(Bloomberg) — Poland’s Catholic Church admitted to failures amid a growing scandal about pedophilia among priests, but bishops took no specific action to punish wrongdoers, pending an investigation.
The admission followed the release of a crowd-funded documentary film, “Tell No One,” that detailed how the church moved priests who abused children from parish to parish while largely neglecting the victims. It has become a political lightening rod in the run-up to Sunday’s European Parliament elections.
The ruling Law & Justice party, which has close links to the church, has downplayed the documentary, saying the sexual molestation of children is a scourge across all of society. With the topic dominating the campaign, the government has mounted a counter-offensive, raising prison terms for the crime and vowing investigations “into pedophilia in all spheres.”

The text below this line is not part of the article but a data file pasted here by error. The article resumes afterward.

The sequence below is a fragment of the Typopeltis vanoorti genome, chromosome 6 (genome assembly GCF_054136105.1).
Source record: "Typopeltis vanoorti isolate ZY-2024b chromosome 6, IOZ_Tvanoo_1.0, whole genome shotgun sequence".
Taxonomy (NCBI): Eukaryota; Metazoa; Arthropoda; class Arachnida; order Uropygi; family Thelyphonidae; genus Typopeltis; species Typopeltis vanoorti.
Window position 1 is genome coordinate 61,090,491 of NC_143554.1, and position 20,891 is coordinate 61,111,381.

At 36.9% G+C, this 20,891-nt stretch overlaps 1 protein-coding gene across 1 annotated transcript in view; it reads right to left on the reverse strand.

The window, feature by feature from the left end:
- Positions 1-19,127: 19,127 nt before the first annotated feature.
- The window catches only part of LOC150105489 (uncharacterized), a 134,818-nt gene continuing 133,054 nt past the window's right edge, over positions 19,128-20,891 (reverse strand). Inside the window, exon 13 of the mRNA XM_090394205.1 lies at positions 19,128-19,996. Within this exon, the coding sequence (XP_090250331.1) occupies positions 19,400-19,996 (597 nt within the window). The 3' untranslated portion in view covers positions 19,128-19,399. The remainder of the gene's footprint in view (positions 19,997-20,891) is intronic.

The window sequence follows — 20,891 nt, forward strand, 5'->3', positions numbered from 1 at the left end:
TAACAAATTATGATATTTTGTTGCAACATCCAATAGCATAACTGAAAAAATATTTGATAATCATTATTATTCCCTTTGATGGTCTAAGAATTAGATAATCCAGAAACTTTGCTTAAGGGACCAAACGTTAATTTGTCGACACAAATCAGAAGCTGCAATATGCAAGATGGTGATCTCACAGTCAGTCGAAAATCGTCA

“We admit that, as the shepherds of the Church, we failed to do everything in our power to prevent suffering,” the Episcopate, which comprises Polish bishops, said after a meeting on Wednesday. Their letter will be read out in churches across the country on Sunday.
“Let’s not apply collective responsibility and let’s avoid extending the blame of specific people in black robes to all priests,” the letter said. “These were deeds of specific people and they should be punished.”
The Catholic Church has been accused of trying to deflect responsibility after bishops refused to take a “zero tolerance” approach to offenders in March and compared such proposals to the Nazi Holocaust.
More than four fifths of Poles favor an independent inquiry into pedophilia in the church and said its leaders weren’t doing enough to protect minors, according to a survey by Pollster. The documentary garnered more than 21 million clicks since its release this month.